by Elmear Lynch)
Being selected to be a bridesmaid is an honor, as well as an invitation into an exclusive club. While most brides abide by expected traditions—wearing white, throwing the bouquet, the first dance—the bridesmaids’ journey down the aisle can take them from a shining taffeta dress to a jumpsuit, from sitting at the singles table to hooking up with groomsmen, and from best friend to never speaking again. Few know this better than Eimear Lynch, author of The Bridesmaids: True Tales of Love, Envy, Loyalty... and Terrible Dresses. After interviewing 80 bridesmaids, and being a five-time ‘maid herself, the former Condé Nast Traveler editor has learned all the tricks of the trade. Here she shares insight into the often exciting, sometimes dramatic, and certainly never boring life of a bridesmaid.
Brides have to wear white. They’re supposed to have their hair done, step-tap-step down the aisle, let their moms call the shots, and dance demurely until the open bar is over. The specific expectations that come with being a girl who’s getting married are so timeless and inflexible that they’re ignored only on rare occasions (some elopements, fifth marriages, city hall ceremonies).
While you could describe most brides’ big days without even being there—“amazing,” “so beautiful,” “a treat to have all my loved ones in one room”—the bridesmaids’ experiences are a grab bag of questionable life decisions, messy emotions, and, of course, some terrible dresses. Bridesmaids can wear limp chiffon or sleek silk jumpsuits. They can have drunken makeouts amid the elders on the dance floor or flirt with their future husbands (or do both). These days, they can be male or female—and they can even officiate.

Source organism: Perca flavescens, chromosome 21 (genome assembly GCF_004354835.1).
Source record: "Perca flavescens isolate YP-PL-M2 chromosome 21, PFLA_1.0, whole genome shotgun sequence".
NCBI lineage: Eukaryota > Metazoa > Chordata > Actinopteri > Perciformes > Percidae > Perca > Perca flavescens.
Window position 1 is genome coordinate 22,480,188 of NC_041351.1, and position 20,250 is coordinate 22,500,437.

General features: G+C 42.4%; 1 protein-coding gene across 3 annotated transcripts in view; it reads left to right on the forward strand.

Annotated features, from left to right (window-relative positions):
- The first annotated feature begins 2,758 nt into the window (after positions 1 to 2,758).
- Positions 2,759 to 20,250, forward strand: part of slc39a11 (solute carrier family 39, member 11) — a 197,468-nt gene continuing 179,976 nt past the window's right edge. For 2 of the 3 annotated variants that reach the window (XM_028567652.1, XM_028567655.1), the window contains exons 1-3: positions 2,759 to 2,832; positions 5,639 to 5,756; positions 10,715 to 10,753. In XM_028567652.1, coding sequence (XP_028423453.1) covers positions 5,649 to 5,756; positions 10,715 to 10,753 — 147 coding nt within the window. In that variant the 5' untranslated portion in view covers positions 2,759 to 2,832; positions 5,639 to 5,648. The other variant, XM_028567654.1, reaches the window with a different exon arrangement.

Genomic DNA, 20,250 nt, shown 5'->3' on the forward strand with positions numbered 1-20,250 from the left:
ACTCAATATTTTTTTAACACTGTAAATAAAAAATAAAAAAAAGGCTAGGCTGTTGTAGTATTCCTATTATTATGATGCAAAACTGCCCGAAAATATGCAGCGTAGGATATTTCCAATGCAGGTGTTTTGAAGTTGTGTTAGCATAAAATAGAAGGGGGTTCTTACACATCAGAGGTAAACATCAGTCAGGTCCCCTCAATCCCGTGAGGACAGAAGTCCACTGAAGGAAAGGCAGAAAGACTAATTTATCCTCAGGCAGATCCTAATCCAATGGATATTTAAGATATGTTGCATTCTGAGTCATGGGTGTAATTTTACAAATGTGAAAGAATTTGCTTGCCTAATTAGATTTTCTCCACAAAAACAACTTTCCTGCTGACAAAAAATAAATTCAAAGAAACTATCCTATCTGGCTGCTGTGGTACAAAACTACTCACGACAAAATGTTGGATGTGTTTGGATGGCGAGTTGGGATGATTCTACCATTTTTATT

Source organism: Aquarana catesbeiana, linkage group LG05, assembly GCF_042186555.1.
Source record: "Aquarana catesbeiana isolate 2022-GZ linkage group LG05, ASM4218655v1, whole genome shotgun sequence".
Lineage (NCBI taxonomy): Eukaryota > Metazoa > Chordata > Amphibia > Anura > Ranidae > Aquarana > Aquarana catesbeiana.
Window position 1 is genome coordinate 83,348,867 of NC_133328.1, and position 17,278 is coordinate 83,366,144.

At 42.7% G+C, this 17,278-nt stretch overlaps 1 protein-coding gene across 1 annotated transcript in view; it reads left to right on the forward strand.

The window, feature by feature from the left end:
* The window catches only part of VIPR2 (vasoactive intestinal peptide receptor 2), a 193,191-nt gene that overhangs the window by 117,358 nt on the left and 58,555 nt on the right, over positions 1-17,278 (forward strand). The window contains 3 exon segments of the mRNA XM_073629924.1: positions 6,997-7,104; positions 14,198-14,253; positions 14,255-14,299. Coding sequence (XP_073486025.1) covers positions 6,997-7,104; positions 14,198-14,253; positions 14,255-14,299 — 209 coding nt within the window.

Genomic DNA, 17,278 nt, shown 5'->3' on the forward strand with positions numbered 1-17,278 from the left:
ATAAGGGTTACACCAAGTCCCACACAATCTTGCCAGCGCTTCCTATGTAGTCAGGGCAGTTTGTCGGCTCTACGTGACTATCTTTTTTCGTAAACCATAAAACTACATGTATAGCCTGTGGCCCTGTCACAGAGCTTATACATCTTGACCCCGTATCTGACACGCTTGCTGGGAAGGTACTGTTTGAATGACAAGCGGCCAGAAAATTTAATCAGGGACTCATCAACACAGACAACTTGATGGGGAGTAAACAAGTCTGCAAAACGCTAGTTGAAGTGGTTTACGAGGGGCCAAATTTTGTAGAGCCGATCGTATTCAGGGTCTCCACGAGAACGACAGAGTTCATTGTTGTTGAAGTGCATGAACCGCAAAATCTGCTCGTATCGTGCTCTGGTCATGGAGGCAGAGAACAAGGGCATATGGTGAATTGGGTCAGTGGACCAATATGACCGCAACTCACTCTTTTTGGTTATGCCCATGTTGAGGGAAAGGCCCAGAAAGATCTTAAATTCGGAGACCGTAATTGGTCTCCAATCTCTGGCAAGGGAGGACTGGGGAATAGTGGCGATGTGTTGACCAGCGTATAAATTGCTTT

Bridesmaiding is one of the rare things that most women have in common by the time they turn 30. In my book, The Bridesmaids, it’s the sole thread that ties together stories from an ex-nun, a Burning Man regular, an astrologer, and a small-town Southerner. But as you can tell from that list, the role is far from formulaic. Having spent months interviewing 80 bridesmaids—and having been a bridesmaid myself five times—I’ve learned that the bridesmaid experience ranges from lovely to infuriating to just shy of insane. And that it’s rarely boring.
Since bridesmaids are unconstrained by conventional gender roles and set-in-stone traditions, you might think that they would have much more fun than any bride ever could. The bridesmaids I interviewed certainly enjoyed themselves: A “muse” for a gay couple shimmied down the aisle to Nina Simone’s “Feeling Good.” A drunken bridesmaid had such a ball on the dance floor that she inadvertently flashed the whole wedding. Myself and three other strapless-pink-chiffon-clad 'maids barely flinched when the cops broke up our motel-room after party at 3 a.m. (The officers left quickly, seemingly frightened by our matching dresses, smeared smoky eyes, and half-undone updos.)
But we bridesmaids know better than anyone (well, maybe not anyone) that with freedom comes great responsibility. This can mean planning countless bridal showers, completing bride-mandated to-do lists, or enduring the realities of tossed-around phrases like “wedding year”—which signals 12 months of indentured servitude. To a “man of honor” I interviewed, bridesmaiding meant turning his bachelor pad into a tulle-filled wedding factory. One ‘maid was chided for gaining weight after a serious accident, and another ousted from the wedding party for missing the third bridal shower.
In my own year of The Bridesmaids, I saw that tours of wedding-party duty can be equally interesting whether they’re good, bad, or ugly. And I'd like to think it's that variability/volatility/occasional craziness that makes us bridesmaids lovable—or, at the very least, relatable. While you might loathe hearing about another newlywed’s perfect white wedding, there’s a resounding “yes, please!” when it comes to the maid of honor’s dirt- and drama-filled take.
Eimear Lynch is a writer and editor who has worked at Condé Nast Traveler, Town & Country, and Bloomberg Businessweek. A five-time bridesmaid, she lives in Brooklyn.